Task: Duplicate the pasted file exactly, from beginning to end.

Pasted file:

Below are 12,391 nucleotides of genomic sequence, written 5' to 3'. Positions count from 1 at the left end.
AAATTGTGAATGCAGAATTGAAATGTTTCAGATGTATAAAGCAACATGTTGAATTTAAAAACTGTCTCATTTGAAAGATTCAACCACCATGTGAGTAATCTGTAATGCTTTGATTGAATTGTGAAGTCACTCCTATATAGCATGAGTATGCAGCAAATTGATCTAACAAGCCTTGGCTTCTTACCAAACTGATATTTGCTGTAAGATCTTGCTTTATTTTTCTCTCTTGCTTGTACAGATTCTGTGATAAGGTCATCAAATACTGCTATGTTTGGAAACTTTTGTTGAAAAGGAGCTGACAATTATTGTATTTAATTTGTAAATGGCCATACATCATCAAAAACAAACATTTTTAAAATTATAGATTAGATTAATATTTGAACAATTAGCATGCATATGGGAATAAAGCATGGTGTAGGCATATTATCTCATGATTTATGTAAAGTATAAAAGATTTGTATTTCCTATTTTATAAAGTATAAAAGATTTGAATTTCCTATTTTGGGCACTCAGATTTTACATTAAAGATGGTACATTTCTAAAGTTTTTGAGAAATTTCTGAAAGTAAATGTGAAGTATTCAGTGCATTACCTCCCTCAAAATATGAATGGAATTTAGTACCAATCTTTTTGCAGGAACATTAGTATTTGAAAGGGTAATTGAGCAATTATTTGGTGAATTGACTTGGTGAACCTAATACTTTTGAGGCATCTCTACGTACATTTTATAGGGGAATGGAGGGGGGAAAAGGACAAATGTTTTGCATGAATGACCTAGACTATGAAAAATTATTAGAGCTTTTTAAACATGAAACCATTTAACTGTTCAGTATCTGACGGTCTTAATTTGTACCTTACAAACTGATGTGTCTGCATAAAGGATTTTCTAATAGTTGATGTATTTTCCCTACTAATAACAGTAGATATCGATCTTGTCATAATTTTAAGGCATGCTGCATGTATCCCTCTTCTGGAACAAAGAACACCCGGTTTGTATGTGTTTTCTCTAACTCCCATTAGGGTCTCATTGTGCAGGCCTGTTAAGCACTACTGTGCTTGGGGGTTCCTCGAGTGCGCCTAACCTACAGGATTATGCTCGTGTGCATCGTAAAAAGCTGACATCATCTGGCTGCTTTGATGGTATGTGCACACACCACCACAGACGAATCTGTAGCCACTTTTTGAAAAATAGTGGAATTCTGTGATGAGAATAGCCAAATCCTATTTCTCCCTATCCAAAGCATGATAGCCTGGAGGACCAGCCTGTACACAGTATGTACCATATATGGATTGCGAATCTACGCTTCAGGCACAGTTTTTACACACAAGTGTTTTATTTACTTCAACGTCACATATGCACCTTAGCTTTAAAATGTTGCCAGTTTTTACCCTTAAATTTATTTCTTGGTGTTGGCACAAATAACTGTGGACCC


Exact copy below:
Below are 12,391 nucleotides of genomic sequence, written 5' to 3'. Positions count from 1 at the left end.
AAATTGTGAATGCAGAATTGAAATGTTTCAGATGTATAAAGCAACATGTTGAATTTAAAAACTGTCTCATTTGAAAGATTCAACCACCATGTGAGTAATCTGTAATGCTTTGATTGAATTGTGAAGTCACTCCTATATAGCATGAGTATGCAGCAAATTGATCTAACAAGCCTTGGCTTCTTACCAAACTGATATTTGCTGTAAGATCTTGCTTTATTTTTCTCTCTTGCTTGTACAGATTCTGTGATAAGGTCATCAAATACTGCTATGTTTGGAAACTTTTGTTGAAAAGGAGCTGACAATTATTGTATTTAATTTGTAAATGGCCATACATCATCAAAAACAAACATTTTTAAAATTATAGATTAGATTAATATTTGAACAATTAGCATGCATATGGGAATAAAGCATGGTGTAGGCATATTATCTCATGATTTATGTAAAGTATAAAAGATTTGTATTTCCTATTTTATAAAGTATAAAAGATTTGAATTTCCTATTTTGGGCACTCAGATTTTACATTAAAGATGGTACATTTCTAAAGTTTTTGAGAAATTTCTGAAAGTAAATGTGAAGTATTCAGTGCATTACCTCCCTCAAAATATGAATGGAATTTAGTACCAATCTTTTTGCAGGAACATTAGTATTTGAAAGGGTAATTGAGCAATTATTTGGTGAATTGACTTGGTGAACCTAATACTTTTGAGGCATCTCTACGTACATTTTATAGGGGAATGGAGGGGGGAAAAGGACAAATGTTTTGCATGAATGACCTAGACTATGAAAAATTATTAGAGCTTTTTAAACATGAAACCATTTAACTGTTCAGTATCTGACGGTCTTAATTTGTACCTTACAAACTGATGTGTCTGCATAAAGGATTTTCTAATAGTTGATGTATTTTCCCTACTAATAACAGTAGATATCGATCTTGTCATAATTTTAAGGCATGCTGCATGTATCCCTCTTCTGGAACAAAGAACACCCGGTTTGTATGTGTTTTCTCTAACTCCCATTAGGGTCTCATTGTGCAGGCCTGTTAAGCACTACTGTGCTTGGGGGTTCCTCGAGTGCGCCTAACCTACAGGATTATGCTCGTGTGCATCGTAAAAAGCTGACATCATCTGGCTGCTTTGATGGTATGTGCACACACCACCACAGACGAATCTGTAGCCACTTTTTGAAAAATAGTGGAATTCTGTGATGAGAATAGCCAAATCCTATTTCTCCCTATCCAAAGCATGATAGCCTGGAGGACCAGCCTGTACACAGTATGTACCATATATGGATTGCGAATCTACGCTTCAGGCACAGTTTTTACACACAAGTGTTTTATTTACTTCAACGTCACATATGCACCTTAGCTTTAAAATGTTGCCAGTTTTTACCCTTAAATTTATTTCTTGGTGTTGGCACAAATAACTGTGGACCC